Here's a little woodworking tip. When you're gluing up a drawer, put the
drawer bottom in BEFORE you glue it up. Has anyone else noticed that the
speed at which glue sets up is directly proportional to your need to take
the joint apart?
On Fri, 28 May 2004 08:44:18 -0500, "Todd Fatheree"
|Here's a little woodworking tip. When you're gluing up a drawer, put the
|drawer bottom in BEFORE you glue it up.
Good tip; I will try to remember it.
|Has anyone else noticed that the
|speed at which glue sets up is directly proportional to your need to take
|the joint apart?
Especially if you've just fired in some brads to hold it together
until the glue dries. [g].
That crossed my mind too Dave. Although I don't usually build them that
way, that would be a good way to fix the problem. Just take a cut across
the back of the drawer and slip the bottom in place. My preference for
drawers is to enclose them in a dado on all four sides. I've seen too many
drawers with the bottom sagging loose at the back, which of course is not a
problem with the technique but with the execution.
Now you know just one of the reasons why the above is still my favorite
method of drawer construction. I've never had one sag and, should someone
ask, rank the ability to do any future fixes to the bottom of a drawer as an
The way I do it is to rabbet the groove in all 4, and then cut off the back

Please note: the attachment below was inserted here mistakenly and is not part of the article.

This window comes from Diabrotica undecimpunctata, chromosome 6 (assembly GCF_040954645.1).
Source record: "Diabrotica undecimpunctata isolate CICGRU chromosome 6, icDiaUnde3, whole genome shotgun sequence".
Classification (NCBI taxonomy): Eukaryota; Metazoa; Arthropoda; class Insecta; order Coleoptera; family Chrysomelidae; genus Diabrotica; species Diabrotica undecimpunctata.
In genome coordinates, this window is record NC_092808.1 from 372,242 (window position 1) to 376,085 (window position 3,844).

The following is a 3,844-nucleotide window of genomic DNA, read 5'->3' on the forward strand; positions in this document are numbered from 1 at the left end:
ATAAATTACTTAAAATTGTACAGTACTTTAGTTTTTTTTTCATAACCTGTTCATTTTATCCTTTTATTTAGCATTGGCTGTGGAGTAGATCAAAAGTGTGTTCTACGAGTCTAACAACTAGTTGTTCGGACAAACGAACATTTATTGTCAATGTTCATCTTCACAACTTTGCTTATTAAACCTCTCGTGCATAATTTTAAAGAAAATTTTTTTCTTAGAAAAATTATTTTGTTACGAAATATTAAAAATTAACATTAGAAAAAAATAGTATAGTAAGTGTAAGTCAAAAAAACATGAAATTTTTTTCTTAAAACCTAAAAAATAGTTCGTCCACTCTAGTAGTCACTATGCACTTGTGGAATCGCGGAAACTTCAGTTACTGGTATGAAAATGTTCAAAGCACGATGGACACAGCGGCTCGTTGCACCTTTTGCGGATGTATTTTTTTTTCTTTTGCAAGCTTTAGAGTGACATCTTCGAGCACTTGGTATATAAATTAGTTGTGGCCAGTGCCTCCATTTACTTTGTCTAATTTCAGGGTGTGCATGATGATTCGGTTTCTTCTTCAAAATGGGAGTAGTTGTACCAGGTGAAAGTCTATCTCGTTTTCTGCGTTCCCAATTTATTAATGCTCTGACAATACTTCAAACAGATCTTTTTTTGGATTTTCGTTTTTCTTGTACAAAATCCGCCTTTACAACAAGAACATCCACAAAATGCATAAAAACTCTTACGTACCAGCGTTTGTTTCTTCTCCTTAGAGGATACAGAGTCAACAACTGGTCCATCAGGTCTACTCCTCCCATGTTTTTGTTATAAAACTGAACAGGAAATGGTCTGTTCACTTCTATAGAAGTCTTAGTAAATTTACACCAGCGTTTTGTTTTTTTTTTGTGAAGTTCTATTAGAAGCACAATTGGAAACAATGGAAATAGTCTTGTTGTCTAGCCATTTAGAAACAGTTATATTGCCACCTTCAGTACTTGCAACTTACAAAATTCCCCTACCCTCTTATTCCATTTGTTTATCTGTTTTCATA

from the rabbet down. The drawer bottom then slides right in the
back, 3 brads with large-ish heads and I'm done. Might be another
way to do it, but that's what I've been doing.
If you are using a plywood bottom then the usual method is to glue it
in resulting in a very strong drawer. The method being described of
sliding the dawer in is generally used in 'fine' furniture where the
drawer bottom is of solid wood. The bottom panel is glued up with the
grain running side to side. This requires some method to deal with
wood movement.. Hence, the back is left open and the drawer tacked in
using a slotted screw hole . Note: Don't make the mistake of gluing
up bottom panel with grain running front to back of drawer unless you
want some very stuck drawers :-)
much as, or more than, the thickness of the drawer back. In other
words; you cannot make the dado deep enough to allow for maximum wood
movement due to moisture.
web site: http://www.calanb.com
It's almost as hard as trying to route the grooves for the bottom after the
glueup:-( Then you have to round the corners to fit in the front and hand
saw/chisel the pieces in the back the router can't reach.
And it's not just drawers.
I'm doing a box - profiled maple bottom "frame" with fiddle back cherry
panel, rosewood carcase/carcass, profiled maple top "frame" with
fiddle back cherry panel. The "frames" have 1/4" loose tenon joints,
which, while great for aligning things and strengthening the miter join,
makes the glue up a little more complicated. And if you're doing it at
midnite - well ....
Fortunately, the carcase/carcass hasn't been glued up yet so I can
still route a groove in those parts for the bottom panel. Of course
the dado on the inside of the bottom maple frame will show. Maybe
I'll put cherry in the groove and call it an intended inlay "feature"
that only the owner will know about. People love secrets. There's
a Navajo or Hopi jeweler, Charles Laloma, who does bracelets and
rings which have the best stones in the piece on the inside of the
Short of "shorting" a part, most screw ups can, with a little
imagination, be turned into a "feature".
All roads lead to Rome. But the closer you get, the longer it
takes to get there.
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